Southampton (Photo:main: Leonid Andronov/Shutterstock)
3.0 / 5.0
Cruise Critic Editor Rating

By Cruise Critic
Cruise Critic Staff

Port of Southampton

Located on the south coast of England, Southampton served as the historic ocean liner gateway for the British Empire and the intense North Atlantic passenger trade to the U.S. and Canada. Today it is the U.K.'s - and indeed Europe's -- leading cruise port.

About Southampton


Pro

Excellent Titanic Museum; historic center; minutes from beautiful countryside and Isle of Wight

Con

Southampton was bombed heavily in WWII and much of the city is blighted by ugly architecture

Bottom Line

If you have just one day in the U.K. you are best off getting a train to London for the day rather than staying here


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Best known as the homeport of Cunard's Queen Mary 2, Southampton now hosts a wide variety of cruise ships in the booming European cruise market with the principal lines being Cunard, Fred. Olsen, Royal Caribbean, P&O Cruises and Saga Cruises.

For most cruise passengers, it's the first and/or last port on a European cruise or Atlantic crossing. But New York it ain't, and the first thing you see as you approach is not the Statue of Liberty or the Empire State Building, but a giant IKEA.

A pleasant, bustling city of around a quarter of a million inhabitants, Southampton has several areas of interest, though much of its historic medieval character was destroyed during World War II. In 1620, the Mayflower left from just outside the existing city walls, and the waterfront recalls this historic voyage. From Mayflower Park, you can enjoy watching the container ships pass en route to and from the freight terminal beyond the Western Docks, cruise ships departing from three separate locations, and excursion boats and cross-harbor ferries flitting around the port. Today, it is a modern shopping destination, business center and university town (the University of Southampton is a major British research university; among its well-known alumni is QM2 designer Stephen Payne with a large commercial port in addition to its year-round cruise operations.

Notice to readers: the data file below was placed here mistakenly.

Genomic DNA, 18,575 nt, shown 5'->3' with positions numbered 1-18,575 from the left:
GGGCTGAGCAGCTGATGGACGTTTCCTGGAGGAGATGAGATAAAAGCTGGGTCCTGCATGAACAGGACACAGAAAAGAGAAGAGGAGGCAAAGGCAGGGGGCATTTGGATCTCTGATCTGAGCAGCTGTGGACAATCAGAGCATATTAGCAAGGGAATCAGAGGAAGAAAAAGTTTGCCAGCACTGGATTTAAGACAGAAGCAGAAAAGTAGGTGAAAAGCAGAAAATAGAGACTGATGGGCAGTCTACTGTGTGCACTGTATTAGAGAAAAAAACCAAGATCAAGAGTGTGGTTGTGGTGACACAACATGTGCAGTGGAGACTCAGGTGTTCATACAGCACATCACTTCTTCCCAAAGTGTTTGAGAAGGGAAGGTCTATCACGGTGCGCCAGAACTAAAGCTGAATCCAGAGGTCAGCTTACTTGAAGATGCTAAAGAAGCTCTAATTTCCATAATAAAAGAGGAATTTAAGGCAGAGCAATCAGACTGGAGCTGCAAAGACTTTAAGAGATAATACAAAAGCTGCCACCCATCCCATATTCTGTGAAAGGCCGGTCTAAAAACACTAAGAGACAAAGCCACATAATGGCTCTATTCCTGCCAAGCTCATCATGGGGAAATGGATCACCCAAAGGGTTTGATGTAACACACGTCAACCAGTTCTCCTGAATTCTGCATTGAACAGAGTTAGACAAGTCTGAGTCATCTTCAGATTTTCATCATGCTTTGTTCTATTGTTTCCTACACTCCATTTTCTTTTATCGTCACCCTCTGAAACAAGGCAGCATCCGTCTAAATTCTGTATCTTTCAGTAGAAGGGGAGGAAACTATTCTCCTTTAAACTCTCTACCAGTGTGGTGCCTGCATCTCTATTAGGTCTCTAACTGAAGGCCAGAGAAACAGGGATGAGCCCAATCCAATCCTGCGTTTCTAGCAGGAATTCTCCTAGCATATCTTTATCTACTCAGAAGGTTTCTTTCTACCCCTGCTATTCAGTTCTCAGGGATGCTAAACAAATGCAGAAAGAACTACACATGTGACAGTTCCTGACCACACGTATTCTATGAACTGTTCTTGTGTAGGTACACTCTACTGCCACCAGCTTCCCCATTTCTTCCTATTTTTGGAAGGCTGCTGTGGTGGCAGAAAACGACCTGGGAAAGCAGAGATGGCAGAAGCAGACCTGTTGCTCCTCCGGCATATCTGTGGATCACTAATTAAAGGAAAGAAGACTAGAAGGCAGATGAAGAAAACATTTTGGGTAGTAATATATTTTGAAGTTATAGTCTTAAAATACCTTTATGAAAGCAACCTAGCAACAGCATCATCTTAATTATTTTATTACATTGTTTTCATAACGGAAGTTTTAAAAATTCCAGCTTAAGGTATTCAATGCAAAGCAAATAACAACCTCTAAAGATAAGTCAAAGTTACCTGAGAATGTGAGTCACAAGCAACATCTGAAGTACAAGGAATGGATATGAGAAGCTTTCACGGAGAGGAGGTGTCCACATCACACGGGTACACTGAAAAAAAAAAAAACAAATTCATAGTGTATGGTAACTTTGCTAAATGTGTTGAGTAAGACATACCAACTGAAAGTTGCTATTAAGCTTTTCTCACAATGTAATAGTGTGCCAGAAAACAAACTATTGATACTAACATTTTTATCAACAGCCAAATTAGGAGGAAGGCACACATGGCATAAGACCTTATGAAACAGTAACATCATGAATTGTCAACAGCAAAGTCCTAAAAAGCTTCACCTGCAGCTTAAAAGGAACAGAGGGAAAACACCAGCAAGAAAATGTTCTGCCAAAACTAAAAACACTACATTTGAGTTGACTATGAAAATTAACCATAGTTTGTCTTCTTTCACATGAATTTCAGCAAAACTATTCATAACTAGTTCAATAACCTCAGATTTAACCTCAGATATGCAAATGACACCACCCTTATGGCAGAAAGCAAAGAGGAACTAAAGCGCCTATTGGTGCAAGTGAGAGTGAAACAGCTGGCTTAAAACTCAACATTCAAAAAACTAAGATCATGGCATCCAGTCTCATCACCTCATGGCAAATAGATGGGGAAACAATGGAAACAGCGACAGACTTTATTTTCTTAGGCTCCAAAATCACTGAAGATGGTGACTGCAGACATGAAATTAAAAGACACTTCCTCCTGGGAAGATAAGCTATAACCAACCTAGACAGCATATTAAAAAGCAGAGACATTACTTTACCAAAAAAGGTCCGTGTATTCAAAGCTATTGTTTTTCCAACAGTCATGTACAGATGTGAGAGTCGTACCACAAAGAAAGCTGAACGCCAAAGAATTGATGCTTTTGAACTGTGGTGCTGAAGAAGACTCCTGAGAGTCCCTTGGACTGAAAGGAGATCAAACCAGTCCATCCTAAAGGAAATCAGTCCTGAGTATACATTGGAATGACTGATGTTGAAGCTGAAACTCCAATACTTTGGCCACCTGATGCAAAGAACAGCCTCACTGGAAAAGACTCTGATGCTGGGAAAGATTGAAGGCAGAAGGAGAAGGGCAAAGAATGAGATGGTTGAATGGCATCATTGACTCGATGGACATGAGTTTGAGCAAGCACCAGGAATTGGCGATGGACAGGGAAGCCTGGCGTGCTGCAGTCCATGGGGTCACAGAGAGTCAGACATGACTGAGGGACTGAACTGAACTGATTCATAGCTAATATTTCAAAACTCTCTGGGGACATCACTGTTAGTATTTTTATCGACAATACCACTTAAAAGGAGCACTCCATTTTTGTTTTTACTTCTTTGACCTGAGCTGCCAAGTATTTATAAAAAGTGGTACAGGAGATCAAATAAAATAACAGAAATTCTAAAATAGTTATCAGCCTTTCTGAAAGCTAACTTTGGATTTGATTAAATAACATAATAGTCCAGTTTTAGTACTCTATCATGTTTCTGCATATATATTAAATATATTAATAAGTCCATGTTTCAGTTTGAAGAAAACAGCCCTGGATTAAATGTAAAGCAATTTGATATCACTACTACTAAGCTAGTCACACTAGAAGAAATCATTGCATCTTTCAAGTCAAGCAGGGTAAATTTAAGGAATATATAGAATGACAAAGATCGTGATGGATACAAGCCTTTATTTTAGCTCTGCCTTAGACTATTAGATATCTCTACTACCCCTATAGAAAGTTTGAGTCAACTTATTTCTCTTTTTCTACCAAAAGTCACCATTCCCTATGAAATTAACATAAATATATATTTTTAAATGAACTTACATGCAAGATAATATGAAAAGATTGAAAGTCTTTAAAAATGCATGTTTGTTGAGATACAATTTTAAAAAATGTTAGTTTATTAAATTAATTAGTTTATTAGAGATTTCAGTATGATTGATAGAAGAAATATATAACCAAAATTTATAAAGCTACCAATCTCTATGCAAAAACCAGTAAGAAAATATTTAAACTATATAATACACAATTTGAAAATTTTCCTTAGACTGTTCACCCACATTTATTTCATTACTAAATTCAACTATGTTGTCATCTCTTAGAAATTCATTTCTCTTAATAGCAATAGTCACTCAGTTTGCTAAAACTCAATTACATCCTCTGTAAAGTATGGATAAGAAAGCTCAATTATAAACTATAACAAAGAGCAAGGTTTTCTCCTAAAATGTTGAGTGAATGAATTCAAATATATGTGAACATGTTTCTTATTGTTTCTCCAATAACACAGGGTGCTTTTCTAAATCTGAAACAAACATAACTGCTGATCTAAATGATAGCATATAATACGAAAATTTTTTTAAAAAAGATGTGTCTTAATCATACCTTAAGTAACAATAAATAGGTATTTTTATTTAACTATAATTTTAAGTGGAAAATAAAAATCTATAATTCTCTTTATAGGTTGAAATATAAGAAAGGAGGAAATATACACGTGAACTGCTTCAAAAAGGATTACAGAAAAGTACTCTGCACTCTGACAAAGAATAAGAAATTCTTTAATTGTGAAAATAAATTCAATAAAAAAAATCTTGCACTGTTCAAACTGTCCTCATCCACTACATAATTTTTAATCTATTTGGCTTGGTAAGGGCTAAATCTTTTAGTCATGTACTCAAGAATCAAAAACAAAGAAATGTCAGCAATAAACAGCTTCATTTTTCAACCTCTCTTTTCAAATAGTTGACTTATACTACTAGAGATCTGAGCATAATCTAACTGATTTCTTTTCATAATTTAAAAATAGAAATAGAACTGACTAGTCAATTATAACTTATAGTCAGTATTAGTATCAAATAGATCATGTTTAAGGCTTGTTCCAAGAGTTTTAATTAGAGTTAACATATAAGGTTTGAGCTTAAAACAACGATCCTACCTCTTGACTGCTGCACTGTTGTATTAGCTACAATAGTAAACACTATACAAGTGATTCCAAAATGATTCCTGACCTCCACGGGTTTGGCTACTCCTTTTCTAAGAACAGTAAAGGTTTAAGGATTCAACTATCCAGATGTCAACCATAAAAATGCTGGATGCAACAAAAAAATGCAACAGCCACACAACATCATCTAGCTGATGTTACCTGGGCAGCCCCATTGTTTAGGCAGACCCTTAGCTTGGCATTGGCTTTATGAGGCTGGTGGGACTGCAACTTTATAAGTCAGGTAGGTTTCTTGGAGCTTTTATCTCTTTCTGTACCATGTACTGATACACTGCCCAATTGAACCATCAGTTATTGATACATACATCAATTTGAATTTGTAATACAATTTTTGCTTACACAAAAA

It's not somewhere you want to hang around (unless you want to pick up some flat pack furniture), and most visiting cruise passengers will use Southampton as a gateway to nearby London (an hour and 10 minutes away by train). It is also a good starting point for the Isle of Wight (reachable by ferry) and the surrounding county of Hampshire and Wiltshire, with their numerous attractions.

Where You're Docked

Southampton has four widely separated cruise terminals. Two -- Ocean Terminal and QEII Terminal, accessible via gate 4 -- are located at the Eastern Docks, while the others -- Mayflower Terminal and City Terminal, accessible via gates 8, 10 or 20 -- can be found at the Western Docks. Both are about a five-minute taxi ride from the Southampton Central railway station, which is close to the city center.

Port Facilities

There is no reason to hang around the port area, and you can either walk (10 minutes) or jump in a cab (there are ranks outside each terminal) to the city center.

Good to Know

If you come from the U.S. and land here for the first time, please remember that people drive on the left-hand side of the road in the U.K. When crossing the streets, it is always best to look both ways. Drivers have the right of way, and they take it unless you cross at a lined or "zebra" crossing.

Getting Around

In Southampton: AutoEurope (800-223-5555) is a good first call. It represents a range of car rental agencies such as Avis and Hertz (and often offers better rates than the individual agencies). Hertz has a rental agency on West Quay Road and Southampton Central Station.